Down East: Riding The Canadian Rails


Note: This is the second of three articles on eastern Canada. Next week: Montreal’s Jewish food and arts scenes.

“The Ocean,” VIA Rail Canada’s round-trip overnight service between Montreal, Quebec and Halifax, Nova Scotia, is taking me to the city that greeted my late father in 1924.

Like so many Jewish immigrants, he arrived by ship, but I arrive in Halifax, the gateway to Atlantic Canada, in the comfort and style of a modern Canadian train.

We depart on time in the early evening from Montreal and follow the St. Lawrence River Valley past farms with distinctive red barns and bright blue roofs, slipping in and out of villages and later moving through New Brunswick forests until, next morning, we cross into Nova Scotia. It’s the same route, only in the opposite direction, that my father took after he was admitted to Canada and then went by train to Montreal, his final destination.

At Halifax, our VIA Rail train pulls into a historic Beaux-Arts station across the street from a statue of Lt. Gen. Edward Cornwallis, the first British governor of Nova Scotia. A hilly city overlooking the second largest harbor in the world, Halifax is a pretty mix of modern and historic, like The Halliburton, our bed and breakfast in the former 1823 home of Sir Brenton Halliburton, chief justice of the Nova Scotia Supreme Court.

Halifax is also home to the Canadian Museum of Immigration at Pier 21, Canada’s Ellis Island.

We tour the museum and observe the trappings of immigrant stories — old clothing and loveable teddy bears in tattered suitcases — and then the staff locates my father’s entry papers, which show that he arrives with $5 in his pocket. (They also find the entry papers for his sister and brother, who accompanied him).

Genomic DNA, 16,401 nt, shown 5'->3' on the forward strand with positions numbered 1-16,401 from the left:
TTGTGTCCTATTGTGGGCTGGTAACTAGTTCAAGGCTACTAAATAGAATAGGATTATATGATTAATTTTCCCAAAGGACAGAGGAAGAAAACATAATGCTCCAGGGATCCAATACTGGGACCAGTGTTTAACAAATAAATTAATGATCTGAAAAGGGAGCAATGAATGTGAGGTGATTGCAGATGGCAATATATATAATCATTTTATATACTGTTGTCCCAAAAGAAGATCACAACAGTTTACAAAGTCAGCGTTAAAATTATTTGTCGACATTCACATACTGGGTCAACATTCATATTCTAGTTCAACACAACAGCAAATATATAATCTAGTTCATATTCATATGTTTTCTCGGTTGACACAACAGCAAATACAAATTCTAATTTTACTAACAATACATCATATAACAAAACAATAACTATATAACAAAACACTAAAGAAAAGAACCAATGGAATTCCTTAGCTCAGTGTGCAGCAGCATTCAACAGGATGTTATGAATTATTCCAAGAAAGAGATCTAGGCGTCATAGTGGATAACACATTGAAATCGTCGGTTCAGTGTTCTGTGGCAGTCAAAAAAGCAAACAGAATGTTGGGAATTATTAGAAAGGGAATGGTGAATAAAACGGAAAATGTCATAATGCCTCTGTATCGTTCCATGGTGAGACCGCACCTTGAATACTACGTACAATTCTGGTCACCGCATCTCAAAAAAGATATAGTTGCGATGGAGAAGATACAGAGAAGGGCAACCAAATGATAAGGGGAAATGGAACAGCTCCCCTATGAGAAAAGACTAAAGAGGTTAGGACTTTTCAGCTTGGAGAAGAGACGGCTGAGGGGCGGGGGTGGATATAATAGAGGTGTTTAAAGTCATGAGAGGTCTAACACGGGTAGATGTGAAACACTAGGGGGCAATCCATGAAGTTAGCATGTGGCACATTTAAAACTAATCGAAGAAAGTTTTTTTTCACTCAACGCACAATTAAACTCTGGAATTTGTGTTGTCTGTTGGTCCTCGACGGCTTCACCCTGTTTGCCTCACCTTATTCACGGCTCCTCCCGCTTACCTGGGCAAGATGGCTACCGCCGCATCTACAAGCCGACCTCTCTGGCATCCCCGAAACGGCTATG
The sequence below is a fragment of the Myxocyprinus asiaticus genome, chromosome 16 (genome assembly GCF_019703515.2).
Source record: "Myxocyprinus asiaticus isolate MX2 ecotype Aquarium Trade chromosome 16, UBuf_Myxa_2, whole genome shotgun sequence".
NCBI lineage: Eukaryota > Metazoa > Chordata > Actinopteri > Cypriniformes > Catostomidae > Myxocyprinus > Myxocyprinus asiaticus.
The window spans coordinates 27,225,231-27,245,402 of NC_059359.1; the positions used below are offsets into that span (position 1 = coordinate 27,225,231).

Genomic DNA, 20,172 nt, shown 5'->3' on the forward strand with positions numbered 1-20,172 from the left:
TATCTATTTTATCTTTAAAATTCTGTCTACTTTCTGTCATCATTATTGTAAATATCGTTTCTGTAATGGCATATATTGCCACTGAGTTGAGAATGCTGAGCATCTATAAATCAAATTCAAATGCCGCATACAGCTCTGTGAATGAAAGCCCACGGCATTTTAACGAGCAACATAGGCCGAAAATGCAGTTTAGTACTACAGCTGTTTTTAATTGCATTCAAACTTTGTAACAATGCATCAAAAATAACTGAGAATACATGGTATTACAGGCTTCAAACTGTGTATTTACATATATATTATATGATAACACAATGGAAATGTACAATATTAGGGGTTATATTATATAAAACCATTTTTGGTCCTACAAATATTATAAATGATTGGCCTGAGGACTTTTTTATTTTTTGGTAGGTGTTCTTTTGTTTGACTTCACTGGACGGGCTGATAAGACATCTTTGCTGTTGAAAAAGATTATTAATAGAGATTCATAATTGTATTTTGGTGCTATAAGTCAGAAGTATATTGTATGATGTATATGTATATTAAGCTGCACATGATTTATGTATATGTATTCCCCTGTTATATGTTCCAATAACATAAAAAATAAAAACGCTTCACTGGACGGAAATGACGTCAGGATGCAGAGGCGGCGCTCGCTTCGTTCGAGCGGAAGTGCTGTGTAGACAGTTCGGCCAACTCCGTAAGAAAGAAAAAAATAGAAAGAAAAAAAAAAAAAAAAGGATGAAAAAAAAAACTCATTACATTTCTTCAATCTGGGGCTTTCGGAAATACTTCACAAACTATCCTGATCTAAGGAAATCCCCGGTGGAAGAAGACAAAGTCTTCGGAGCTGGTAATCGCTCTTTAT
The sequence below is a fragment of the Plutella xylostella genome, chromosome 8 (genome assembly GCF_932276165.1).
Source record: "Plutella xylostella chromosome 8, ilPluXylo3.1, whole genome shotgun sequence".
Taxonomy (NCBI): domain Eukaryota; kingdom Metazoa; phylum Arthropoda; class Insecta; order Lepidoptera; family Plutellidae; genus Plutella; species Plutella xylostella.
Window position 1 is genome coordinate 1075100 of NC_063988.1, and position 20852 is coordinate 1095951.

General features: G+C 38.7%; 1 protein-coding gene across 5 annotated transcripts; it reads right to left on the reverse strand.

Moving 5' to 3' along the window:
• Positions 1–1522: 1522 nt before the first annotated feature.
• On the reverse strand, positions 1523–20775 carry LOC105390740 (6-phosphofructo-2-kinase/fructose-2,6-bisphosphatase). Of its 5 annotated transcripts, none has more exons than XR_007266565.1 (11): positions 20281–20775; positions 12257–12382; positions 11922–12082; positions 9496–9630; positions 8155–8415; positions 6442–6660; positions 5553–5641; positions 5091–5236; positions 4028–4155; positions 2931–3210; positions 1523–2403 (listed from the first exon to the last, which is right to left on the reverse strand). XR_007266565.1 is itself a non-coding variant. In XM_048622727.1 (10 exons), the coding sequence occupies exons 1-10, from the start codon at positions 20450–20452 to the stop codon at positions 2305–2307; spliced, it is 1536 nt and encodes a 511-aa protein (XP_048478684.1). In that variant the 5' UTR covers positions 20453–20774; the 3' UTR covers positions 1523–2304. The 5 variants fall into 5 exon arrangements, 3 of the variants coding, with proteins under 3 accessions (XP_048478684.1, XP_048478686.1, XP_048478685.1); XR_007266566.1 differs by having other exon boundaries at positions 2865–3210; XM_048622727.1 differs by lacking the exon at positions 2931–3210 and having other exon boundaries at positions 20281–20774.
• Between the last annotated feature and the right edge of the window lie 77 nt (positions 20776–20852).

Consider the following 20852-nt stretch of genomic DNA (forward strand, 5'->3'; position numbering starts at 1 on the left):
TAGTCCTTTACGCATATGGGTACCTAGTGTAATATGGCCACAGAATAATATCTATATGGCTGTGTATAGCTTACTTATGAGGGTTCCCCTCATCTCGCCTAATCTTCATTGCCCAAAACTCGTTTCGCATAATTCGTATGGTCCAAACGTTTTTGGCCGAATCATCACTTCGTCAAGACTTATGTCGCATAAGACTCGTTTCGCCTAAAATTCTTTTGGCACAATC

Under “Race or People” he is “Hebrew,” under “Religion” he is “Mosaic,” and the language he speaks is “Yiddish.” He and his siblings arrive in Canada under the sponsorship of the Canadian Colonization Association.

An old railway passenger car parked outside reminds me that many immigrants like them left Halifax for other parts of Canada by rail.

Today, about 2,000 Jews live in Halifax, according to Jon Goldberg, executive director of the Atlantic Jewish Council, which covers Nova Scotia, New Brunswick, Newfoundland and Prince Edward Island (PEI). The city has three synagogues — the Orthodox Beth Israel in a leafy neighborhood across the street from Dalhousie University, the Conservative Sha’arei Shalom, and Chabad.

Nova Scotia also hosts Camp Kadima, one of Canada’s largest Jewish summer camps, now in its 72nd year. “It has been a place where many of the Maritime Jewish youth have spent the summers,” says Goldberg, “and has provided these children with a Jewish experience they could never get. That’s where many of us were inculcated with our love and knowledge of Israel…” He is referring to Jewish youth from across the Canadian provinces known as the Maritimes. They include New Brunswick and Prince Edward Island in addition to Nova Scotia.